Thursday, November 14, 2019

Recent-ish Resource Management Links - Late 2018

Around this time last year, I started collecting links when people posted about resource management on their own blogs. Aaaaand, then I kind of forgot to post any of them. Aaand then there were kind of too many to fit into a single post. So here's the first post of what will become an irregular series, resource management links from the roleplaying blogs I read.

Ten Foot Polemic - Three Ways to Solve Resource Tracking

This is the one that got me collecting links, because James Young referenced something I wrote at the beginning of his post. Anyway, James makes an interesting distinction between what he calls "drain" and what he calls "use". These are two ways that resources get depleted. "Drain is when they tick down over time. Use is when you make an active decision to use them up." In James's view, and I agree, use is usually going to be more interesting than drain. Drain is something being taken away from you, use is voluntarily giving something up ... to get something else you want even more.

He looks into three resources he wants to manage in his game - food, ammo, and light. For food, he decides on a use mechanic. He makes rations the primary source of healing, and adds a special new cooking rule as an extra incentive. For ammunition, he decides to ignore it. For his game, he decides that tracking ammo uses up too much mental bandwidth for too little payoff to be worth it. For light, he decides on drain. With two of his three resources NOT being drained, he feels able to treat one that way, and uses the overloaded encounter dice mechanic to simplify the rate of torch consumption as much as possible.

In addition to appreciating the drain / use distinction, I also like James's point that you can use different mechanics to deal with different resources. You're not required to treat them all the same way. Also, choosing to ignore one resource might free up the time, attention, and mental energy you need to be able to track another one that you care about more.

Goblin Punch - Triple X Depletion: A Unified Depletion System

Arnold K actually does recommend using the same mechanic for tracking all your resources, but the one he suggests is pretty simple. And you still could, like James does above, adopt the triple X mechanic for just one resource in your game.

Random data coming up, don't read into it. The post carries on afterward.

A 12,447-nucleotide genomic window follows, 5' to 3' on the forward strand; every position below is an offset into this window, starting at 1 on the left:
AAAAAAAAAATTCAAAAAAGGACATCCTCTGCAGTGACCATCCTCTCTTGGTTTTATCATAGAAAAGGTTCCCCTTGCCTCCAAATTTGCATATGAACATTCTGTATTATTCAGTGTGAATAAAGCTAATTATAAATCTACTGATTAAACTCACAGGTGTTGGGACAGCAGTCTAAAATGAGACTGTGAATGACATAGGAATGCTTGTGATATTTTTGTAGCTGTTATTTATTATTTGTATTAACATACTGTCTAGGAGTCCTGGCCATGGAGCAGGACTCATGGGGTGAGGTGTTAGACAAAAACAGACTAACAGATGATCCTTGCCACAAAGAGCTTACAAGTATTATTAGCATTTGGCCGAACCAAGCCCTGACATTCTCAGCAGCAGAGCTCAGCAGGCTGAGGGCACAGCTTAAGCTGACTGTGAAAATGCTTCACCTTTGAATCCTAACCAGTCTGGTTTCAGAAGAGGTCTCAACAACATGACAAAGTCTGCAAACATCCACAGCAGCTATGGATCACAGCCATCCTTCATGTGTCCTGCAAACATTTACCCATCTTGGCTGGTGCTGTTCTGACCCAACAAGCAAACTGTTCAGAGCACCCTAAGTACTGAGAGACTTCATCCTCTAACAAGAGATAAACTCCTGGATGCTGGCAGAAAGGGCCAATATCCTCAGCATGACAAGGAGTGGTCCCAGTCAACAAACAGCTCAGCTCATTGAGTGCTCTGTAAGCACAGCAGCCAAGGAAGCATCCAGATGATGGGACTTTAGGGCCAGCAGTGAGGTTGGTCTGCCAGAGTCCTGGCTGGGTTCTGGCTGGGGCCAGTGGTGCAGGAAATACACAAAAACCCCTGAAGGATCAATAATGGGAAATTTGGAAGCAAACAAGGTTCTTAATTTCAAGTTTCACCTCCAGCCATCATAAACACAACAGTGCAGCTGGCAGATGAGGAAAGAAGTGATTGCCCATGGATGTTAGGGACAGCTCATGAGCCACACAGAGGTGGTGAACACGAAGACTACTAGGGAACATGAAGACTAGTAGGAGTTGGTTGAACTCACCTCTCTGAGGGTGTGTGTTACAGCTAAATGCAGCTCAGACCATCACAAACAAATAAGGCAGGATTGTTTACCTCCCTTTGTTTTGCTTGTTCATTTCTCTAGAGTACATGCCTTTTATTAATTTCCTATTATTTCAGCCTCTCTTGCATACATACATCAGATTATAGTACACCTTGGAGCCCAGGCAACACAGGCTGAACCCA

In this system, when you initially buy a resource, you get a bundle with 3 check-boxes worth. Each time you use the resource, mark off one of the boxes with an X to indicate that it's partially depleted. When you mark three Xs, the resource is gone. You can also replenish a partially used resource. I'm not totally clear on the costs of replenishment vs buying another resource, but replenishment has the benefit of not adding another line to your inventory.

Magic items can't be replenished, but they get six Xs instead of three (or they get three, but accumulate them a half-X at a time). Using an item for a special purpose means using it up completely.

While the mechanic for tracking resource consumption is the same for every resource, the specific condition that triggers drawing that X varies, which gives each one its own specific feeling. Food and drink deplete twice a day during rests, torches and lamps deplete based on the encounter dice, ammunition has a 50% chance of depleting after every combat where you fire it.

Arnold also recommends having weapons and armor deplete exactly the same way. Armor gets an X when you roll a critical fumble on a defense roll (equivalent to a monster rolling a critical hit in other rules) and weapons can get Xs from critical fumbles on attack rolls. There are a few other complications to both of those, but that's the basic system.

The triple X system seems like it might be a a nice middle ground between each item taking up its own inventory slot and carrying bundles of 10 or 20 that basically never run out. These bundles are just small enough to make depletion meaningful, they're also small enough to remember. "Three strikes and you're out (of the thing you were using)" is an intuitively simple rule, and three items in each bundle probably allows the bundles to fit neatly inside your working memory.

The Manse - Stow & Load Encumbrance System

Cacklecharm is just looking at encumbrance here, but he does a couple things that are interesting. The first is to make a distinction between the total load a character is carrying, and the items they can stow within easy reach.

You can stow 4 + Dex modifier items where you can reach them immediately during combat. Anything not on that list takes multiple combat rounds to reach. Stars Without Number has a similar detail in its encumbrance system. Troika! adds the interesting touch of numbering your items in order, then needing to roll higher than an item's number to get it out during combat.

You can also load up 8 + Str modifier items for each level of encumbrance, of which there are four. My initial thought is that this feels like a lot of items, with the average character able to carry 36 before running out of room.

However, Cacklecharm also adds the detail that many items take up extra slots based on their weight and size. If I understand correctly, small items like daggers take up 1 spot, medium items take up 2 spots, and large items take up 3. So this system is still more generous than most, but the average character can only carry 18 average items, or 12 heavy ones.